Metro Board votes 10-3 to ask county voters to extend Measure R sales tax to 2069

The Metro Board of Directors on Thursday voted 10 to 3 to ask Los Angeles County voters to extend the Measure R half-cent sales tax for 30 years beyond its 2039 expiration date to possibly accelerate transit and road projects funded by the original Measure R while creating jobs in the region.

The three ‘no’ votes came from Supervisors Mike Antonovich, Don Knabe and Mark Ridley-Thomas. The remaining members of the Board voted ‘yes.’

The Board had to decide between an indefinite extension of Measure R, a 30-year extension and leaving Measure R as is. Metro staff proposed an indefinite extension but the Board chose to back a motion by Directors Diane DuBois and Richard Katz to go with the 30-year option.

The Board hopes to put the issue to voters in November when a high turnout is expected because of the presidential election. In order for that to happen, the state Legislature must first approve a state bill, AB 1446 (by Assemblyman Mike Feuer, D-Los Angeles), that if signed by Gov. Jerry Brown would allow the Measure R extension on the ballot. The Los Angeles County Board of Supervisors must also vote to allow the item on the November ballot.

Los Angeles Mayor and Metro Board Chair Antonio Villaraigosa said after the vote that the extension proposal was backed by a wide coalition who viewed an expanded transit system as a way to make Los Angeles County look and function better while creating jobs in the process.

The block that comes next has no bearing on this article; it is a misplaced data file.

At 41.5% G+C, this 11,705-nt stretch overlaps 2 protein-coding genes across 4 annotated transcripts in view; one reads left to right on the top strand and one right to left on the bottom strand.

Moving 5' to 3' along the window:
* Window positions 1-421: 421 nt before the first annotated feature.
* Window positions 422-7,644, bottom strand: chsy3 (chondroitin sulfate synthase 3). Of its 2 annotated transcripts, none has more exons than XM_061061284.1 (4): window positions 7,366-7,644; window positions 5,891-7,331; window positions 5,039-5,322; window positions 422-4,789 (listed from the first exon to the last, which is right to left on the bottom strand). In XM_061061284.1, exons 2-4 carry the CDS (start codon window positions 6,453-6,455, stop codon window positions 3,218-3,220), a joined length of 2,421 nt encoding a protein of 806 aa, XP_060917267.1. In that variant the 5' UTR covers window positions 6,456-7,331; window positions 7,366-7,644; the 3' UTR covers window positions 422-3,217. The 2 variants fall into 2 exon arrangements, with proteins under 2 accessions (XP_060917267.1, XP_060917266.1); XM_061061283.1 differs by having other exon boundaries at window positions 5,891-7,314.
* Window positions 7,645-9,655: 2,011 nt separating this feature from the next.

Villariagosa also noted that a new transportation funding bill pending in Congress would include an expanded federal TIFIA low-interest loan program. A Measure R extension could allow Metro to leverage those loans into potentially hundreds of millions of dollars for project acceleration.

Metro staff are recommending an extension of Measure R as a way to possibly complete the 12 Measure R transit projects by the mid-2020s and have the projects under construction within five years; the staff report is here (pdf). Under current plans, six Measure R plans would not have been complete until the late 2020s or 2030s but now may be accelerated. The projects are:

•The Westside Subway Extension to Westwood

•The Eastside Gold Line Extension to South El Monte or Whittier

•The Metro Connector to LAX

•The Green Line South Bay Extension to Torrance

•The West Santa Ana Branch Corridor project

•The Sepulveda Pass Transit Corridor project

In addition, a Measure R extension would help fund the Regional Connector, which is currently planned for a 2019 completion.

Metro staff says that an extension of Measure R would allow them to use future Measure R revenues beyond the year 2039 to pay back loans and/or bonds that could be used to accelerate the projects. The Measure R extension proposal, however, does not obligate Metro to take any loans or sell any bonds.

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Transportation headlines, Thursday, June 28

Here is a look at some of the transportation headlines gathered by us and the Metro Library. The full list of headlines is posted on the Library’s Headlines blog, which you can also access via email subscription or RSS feed.

Orange Line busway is Metro’s quiet success story (L.A. Times)